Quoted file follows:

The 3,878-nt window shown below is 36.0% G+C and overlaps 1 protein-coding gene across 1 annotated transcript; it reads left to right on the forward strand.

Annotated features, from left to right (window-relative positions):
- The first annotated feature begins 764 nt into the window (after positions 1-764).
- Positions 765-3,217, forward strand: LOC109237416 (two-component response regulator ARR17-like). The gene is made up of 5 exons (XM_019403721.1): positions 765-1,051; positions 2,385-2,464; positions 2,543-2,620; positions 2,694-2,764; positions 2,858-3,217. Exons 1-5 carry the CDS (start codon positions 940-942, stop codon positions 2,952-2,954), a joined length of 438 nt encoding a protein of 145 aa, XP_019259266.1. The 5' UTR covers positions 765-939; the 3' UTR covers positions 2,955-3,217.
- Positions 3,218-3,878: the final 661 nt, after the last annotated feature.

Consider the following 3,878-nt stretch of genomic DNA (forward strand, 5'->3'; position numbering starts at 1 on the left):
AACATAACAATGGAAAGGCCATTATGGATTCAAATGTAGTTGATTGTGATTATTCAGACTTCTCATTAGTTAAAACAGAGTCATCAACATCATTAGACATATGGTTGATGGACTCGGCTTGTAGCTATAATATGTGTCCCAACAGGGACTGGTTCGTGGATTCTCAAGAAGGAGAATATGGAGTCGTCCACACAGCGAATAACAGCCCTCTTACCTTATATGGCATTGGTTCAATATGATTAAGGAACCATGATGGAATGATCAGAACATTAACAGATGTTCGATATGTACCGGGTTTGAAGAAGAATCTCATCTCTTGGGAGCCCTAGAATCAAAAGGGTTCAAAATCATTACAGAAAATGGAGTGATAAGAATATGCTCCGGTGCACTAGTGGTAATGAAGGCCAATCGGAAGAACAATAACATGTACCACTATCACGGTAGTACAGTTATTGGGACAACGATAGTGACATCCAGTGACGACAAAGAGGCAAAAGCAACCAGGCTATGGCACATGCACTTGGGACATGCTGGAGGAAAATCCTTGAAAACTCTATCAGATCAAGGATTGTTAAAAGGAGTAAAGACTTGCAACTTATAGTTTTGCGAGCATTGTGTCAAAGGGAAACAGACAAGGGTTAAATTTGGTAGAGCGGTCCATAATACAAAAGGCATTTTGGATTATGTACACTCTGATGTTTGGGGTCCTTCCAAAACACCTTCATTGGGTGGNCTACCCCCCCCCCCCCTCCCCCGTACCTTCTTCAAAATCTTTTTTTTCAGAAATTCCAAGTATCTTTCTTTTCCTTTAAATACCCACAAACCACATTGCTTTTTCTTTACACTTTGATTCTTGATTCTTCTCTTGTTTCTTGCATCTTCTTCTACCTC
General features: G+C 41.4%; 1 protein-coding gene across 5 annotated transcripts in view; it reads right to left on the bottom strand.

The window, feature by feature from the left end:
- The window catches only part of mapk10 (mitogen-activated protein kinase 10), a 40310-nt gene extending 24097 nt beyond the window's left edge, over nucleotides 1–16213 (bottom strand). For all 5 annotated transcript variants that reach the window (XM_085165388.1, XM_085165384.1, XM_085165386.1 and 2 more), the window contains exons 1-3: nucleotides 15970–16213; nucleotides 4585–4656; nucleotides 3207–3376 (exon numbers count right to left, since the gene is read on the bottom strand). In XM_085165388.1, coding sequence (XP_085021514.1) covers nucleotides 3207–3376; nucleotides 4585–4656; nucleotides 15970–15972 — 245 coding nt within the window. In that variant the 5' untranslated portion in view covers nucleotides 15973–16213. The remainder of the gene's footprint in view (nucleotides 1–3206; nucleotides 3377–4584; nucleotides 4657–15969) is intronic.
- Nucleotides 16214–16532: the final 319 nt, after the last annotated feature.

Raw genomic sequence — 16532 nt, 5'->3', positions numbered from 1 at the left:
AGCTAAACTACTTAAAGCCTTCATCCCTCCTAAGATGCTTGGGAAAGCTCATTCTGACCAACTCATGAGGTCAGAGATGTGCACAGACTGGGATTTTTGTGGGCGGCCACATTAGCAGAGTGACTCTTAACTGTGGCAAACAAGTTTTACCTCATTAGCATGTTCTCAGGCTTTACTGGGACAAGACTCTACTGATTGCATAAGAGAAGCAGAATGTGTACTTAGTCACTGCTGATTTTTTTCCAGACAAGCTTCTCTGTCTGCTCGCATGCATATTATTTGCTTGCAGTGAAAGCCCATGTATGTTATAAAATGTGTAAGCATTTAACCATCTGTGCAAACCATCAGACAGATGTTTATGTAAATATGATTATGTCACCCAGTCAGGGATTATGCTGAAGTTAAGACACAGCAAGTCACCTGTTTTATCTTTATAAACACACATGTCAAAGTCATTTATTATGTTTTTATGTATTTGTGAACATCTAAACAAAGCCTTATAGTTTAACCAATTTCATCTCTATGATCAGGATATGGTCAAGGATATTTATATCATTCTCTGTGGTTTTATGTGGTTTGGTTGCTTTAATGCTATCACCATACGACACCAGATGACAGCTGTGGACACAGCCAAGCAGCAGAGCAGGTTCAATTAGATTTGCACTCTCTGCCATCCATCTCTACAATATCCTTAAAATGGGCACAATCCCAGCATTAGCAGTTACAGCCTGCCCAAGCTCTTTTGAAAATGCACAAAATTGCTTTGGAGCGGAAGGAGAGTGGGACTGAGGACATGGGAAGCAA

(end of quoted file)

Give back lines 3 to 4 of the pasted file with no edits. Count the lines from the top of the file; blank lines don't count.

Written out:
- The first annotated feature begins 764 nt into the window (after positions 1-764).
- Positions 765-3,217, forward strand: LOC109237416 (two-component response regulator ARR17-like). The gene is made up of 5 exons (XM_019403721.1): positions 765-1,051; positions 2,385-2,464; positions 2,543-2,620; positions 2,694-2,764; positions 2,858-3,217. Exons 1-5 carry the CDS (start codon positions 940-942, stop codon positions 2,952-2,954), a joined length of 438 nt encoding a protein of 145 aa, XP_019259266.1. The 5' UTR covers positions 765-939; the 3' UTR covers positions 2,955-3,217.